F. FURINGHETTI & L. GIACARDI 2008, The first century of the International Commission on Mathematical Instruction (1908-2008). The history of ICMI http://www.icmihistory.unito.it/ (retrieved 12 July 2015).

F. FURINGHETTI & L. GIACARDI 2010, People, events, and documents of ICMI’s first century, Actes d’Història de la Ciència i de la Tècnica, nova època, 3(2), pp. 11-50.

L. GIACARDI 2008, Documents, in F. FURINGHETTI & L. GIACARDI 2008, The first century of the International Commission on Mathematical Instruction (1908-2008). The history of ICMI

A. JACKSON 1999, Interview with Henri Cartan. Notices of AMS, 46, pp. 782-788.

OECE (1961a). Mathématiques nouvelles, OECE, Paris.

OECE (1961b). Un programme moderne de mathématiques pour l’enseignement secondaire , OECE, Paris.

R. REMMERT & J.-P. SERRE (Eds.) 1979, Henri Cartan, Oeuvres (3 vols.), Berlin-Heidelberg-New York, Springer.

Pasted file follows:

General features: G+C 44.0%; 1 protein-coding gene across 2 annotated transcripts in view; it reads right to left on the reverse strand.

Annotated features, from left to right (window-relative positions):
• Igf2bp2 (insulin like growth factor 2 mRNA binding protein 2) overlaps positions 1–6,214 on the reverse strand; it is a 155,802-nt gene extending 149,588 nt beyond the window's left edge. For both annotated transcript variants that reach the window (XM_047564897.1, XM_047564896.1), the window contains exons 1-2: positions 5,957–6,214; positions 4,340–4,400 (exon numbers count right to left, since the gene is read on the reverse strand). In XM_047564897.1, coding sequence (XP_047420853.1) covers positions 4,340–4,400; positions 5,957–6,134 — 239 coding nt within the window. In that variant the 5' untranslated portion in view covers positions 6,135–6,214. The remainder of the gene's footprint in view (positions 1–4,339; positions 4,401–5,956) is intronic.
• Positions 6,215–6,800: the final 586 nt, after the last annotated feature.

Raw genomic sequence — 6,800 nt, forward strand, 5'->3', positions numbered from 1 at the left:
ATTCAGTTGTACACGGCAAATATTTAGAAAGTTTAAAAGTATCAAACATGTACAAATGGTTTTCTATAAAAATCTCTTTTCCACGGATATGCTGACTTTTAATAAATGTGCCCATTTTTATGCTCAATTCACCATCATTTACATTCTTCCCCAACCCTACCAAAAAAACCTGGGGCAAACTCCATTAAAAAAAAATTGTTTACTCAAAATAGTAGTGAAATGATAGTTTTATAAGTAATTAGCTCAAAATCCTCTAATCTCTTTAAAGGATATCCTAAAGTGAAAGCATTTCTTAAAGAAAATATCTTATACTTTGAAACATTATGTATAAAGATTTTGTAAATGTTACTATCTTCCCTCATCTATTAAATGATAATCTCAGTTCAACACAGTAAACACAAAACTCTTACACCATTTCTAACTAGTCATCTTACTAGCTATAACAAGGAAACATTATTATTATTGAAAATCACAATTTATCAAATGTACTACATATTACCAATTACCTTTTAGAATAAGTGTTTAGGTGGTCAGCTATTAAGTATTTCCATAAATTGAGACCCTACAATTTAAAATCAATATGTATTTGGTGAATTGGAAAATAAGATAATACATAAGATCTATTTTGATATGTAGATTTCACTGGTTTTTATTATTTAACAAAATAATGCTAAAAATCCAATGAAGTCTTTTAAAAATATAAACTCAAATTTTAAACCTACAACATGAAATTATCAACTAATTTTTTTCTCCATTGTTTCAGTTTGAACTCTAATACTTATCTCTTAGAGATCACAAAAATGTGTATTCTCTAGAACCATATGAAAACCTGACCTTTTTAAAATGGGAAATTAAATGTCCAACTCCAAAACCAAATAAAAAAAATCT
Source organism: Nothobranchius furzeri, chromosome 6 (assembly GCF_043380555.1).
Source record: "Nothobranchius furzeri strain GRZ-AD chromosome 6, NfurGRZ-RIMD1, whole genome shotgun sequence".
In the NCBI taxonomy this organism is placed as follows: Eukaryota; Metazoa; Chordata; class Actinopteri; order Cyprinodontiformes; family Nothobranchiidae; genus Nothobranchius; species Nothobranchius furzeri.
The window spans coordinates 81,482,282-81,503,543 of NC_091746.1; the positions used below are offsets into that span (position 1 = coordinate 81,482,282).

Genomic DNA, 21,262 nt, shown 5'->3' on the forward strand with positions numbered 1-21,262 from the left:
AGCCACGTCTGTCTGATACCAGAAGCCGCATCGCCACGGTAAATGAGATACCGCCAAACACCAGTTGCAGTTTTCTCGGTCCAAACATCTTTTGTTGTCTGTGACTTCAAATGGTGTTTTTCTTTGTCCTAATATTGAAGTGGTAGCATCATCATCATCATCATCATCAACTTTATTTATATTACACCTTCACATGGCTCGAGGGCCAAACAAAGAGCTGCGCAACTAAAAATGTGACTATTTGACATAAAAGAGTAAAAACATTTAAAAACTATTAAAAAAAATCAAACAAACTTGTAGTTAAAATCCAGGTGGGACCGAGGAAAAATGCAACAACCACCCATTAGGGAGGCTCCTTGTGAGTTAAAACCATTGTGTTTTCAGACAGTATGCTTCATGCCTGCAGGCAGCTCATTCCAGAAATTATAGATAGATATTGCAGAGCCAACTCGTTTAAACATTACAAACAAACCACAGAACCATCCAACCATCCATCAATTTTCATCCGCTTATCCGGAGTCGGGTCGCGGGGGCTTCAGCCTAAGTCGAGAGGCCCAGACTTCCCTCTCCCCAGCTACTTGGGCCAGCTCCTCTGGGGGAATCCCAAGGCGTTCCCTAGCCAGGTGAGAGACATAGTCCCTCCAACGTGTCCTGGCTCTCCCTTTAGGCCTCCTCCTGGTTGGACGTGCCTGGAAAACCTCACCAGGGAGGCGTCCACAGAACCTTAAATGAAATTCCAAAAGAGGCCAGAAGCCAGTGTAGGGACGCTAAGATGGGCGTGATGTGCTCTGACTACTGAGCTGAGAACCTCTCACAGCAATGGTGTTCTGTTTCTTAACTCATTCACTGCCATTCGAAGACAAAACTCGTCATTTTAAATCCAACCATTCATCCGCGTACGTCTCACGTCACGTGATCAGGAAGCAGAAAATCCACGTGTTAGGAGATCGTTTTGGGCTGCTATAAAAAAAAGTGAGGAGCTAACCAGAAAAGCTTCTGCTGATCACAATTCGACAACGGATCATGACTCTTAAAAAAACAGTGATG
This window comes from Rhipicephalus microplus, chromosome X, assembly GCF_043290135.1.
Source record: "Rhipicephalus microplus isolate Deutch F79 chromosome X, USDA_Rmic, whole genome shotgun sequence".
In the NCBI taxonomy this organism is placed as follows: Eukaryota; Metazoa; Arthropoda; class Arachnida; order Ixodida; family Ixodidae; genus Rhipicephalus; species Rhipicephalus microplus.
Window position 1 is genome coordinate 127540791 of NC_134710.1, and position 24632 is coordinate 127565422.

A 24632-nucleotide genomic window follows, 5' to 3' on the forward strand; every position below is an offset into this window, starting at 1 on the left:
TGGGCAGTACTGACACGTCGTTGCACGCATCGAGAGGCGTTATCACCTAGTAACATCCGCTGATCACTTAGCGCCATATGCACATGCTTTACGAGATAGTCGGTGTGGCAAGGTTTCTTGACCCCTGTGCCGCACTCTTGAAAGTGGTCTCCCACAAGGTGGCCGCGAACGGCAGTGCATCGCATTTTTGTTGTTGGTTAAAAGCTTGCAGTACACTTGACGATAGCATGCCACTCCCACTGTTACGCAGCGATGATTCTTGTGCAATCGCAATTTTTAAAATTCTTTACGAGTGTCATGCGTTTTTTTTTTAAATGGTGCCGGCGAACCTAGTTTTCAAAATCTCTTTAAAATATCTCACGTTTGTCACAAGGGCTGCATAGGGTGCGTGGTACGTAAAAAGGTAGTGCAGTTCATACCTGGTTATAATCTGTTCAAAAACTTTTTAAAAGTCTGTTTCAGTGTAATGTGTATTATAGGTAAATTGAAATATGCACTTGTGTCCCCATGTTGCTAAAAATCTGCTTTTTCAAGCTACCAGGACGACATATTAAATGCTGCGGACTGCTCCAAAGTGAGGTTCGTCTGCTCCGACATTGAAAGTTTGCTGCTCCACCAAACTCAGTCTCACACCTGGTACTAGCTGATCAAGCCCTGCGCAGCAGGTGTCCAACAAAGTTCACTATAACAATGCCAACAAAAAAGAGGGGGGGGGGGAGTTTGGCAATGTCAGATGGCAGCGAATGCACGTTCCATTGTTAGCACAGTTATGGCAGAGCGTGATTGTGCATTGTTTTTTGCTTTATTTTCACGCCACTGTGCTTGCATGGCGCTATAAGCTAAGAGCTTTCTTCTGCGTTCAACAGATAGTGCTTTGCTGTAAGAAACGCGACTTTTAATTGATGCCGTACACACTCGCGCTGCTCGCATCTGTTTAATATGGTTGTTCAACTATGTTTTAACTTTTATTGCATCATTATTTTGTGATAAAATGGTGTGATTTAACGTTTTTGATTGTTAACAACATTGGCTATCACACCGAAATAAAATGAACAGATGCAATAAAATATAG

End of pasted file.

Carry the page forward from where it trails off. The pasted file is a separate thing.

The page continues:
J.-P. SERRE 2009, Henri Paul Cartan. 8 July 1904 - 13 August 2008, Biographical Memoirs of the Fellows of the Royal Society, 55, pp. 37-44.

UMI 1962, Il convegno di Bologna promosso dalla Commissione internazionale dell’insegnamento matematico. Bollettino dell’Unione Matematica Italiana, s. 3, 17, 199-214.

smf.emath.fr/VieSociete/Rencontres/JourneeCartan/NoticeCartan.html (retrieved 12 July 2015. This website contains a rich list of references, works, films, interviews, and articles on Henri Cartan). http://www-history.mcs.st-andrews.ac.uk/Mathematicians/Cartan_Henri.html (retrieved 12 July 2015)

Photos from Archives of the Mathematisches Forschungsinstitut Oberwolfach

Signature from Académie des sciences, Archives et patrimoine historique

Author

Fulvia Furinghetti

Department of Mathematics

University of Genova – ITALY

furinghetti@dima.unige.it